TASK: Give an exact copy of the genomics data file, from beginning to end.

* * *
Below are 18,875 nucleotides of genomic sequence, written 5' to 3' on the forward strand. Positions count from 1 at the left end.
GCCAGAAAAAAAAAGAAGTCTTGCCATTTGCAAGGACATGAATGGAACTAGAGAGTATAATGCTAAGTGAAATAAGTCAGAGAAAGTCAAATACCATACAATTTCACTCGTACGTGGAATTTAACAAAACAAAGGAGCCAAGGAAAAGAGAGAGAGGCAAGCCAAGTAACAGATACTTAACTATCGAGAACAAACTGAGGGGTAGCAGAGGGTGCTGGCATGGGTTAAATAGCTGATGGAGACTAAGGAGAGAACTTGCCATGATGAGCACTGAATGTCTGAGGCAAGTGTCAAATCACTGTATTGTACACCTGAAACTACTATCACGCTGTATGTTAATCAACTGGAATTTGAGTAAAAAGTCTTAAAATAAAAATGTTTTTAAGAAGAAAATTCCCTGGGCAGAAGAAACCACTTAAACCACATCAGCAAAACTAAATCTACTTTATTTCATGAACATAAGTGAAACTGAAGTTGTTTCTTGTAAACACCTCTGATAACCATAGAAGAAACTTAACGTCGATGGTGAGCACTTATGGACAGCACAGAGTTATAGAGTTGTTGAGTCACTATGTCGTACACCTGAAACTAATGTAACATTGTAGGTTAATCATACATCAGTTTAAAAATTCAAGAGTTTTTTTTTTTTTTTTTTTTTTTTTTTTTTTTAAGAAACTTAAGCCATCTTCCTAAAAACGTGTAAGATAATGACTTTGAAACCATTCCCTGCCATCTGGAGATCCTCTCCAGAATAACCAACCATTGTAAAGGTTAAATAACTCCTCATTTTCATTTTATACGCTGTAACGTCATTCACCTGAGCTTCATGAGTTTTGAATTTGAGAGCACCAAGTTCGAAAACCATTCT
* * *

Below are 18,875 nucleotides of genomic sequence, written 5' to 3' on the forward strand. Positions count from 1 at the left end.
GCCAGAAAAAAAAAGAAGTCTTGCCATTTGCAAGGACATGAATGGAACTAGAGAGTATAATGCTAAGTGAAATAAGTCAGAGAAAGTCAAATACCATACAATTTCACTCGTACGTGGAATTTAACAAAACAAAGGAGCCAAGGAAAAGAGAGAGAGGCAAGCCAAGTAACAGATACTTAACTATCGAGAACAAACTGAGGGGTAGCAGAGGGTGCTGGCATGGGTTAAATAGCTGATGGAGACTAAGGAGAGAACTTGCCATGATGAGCACTGAATGTCTGAGGCAAGTGTCAAATCACTGTATTGTACACCTGAAACTACTATCACGCTGTATGTTAATCAACTGGAATTTGAGTAAAAAGTCTTAAAATAAAAATGTTTTTAAGAAGAAAATTCCCTGGGCAGAAGAAACCACTTAAACCACATCAGCAAAACTAAATCTACTTTATTTCATGAACATAAGTGAAACTGAAGTTGTTTCTTGTAAACACCTCTGATAACCATAGAAGAAACTTAACGTCGATGGTGAGCACTTATGGACAGCACAGAGTTATAGAGTTGTTGAGTCACTATGTCGTACACCTGAAACTAATGTAACATTGTAGGTTAATCATACATCAGTTTAAAAATTCAAGAGTTTTTTTTTTTTTTTTTTTTTTTTTTTTTTTTAAGAAACTTAAGCCATCTTCCTAAAAACGTGTAAGATAATGACTTTGAAACCATTCCCTGCCATCTGGAGATCCTCTCCAGAATAACCAACCATTGTAAAGGTTAAATAACTCCTCATTTTCATTTTATACGCTGTAACGTCATTCACCTGAGCTTCATGAGTTTTGAATTTGAGAGCACCAAGTTCGAAAACCATTCT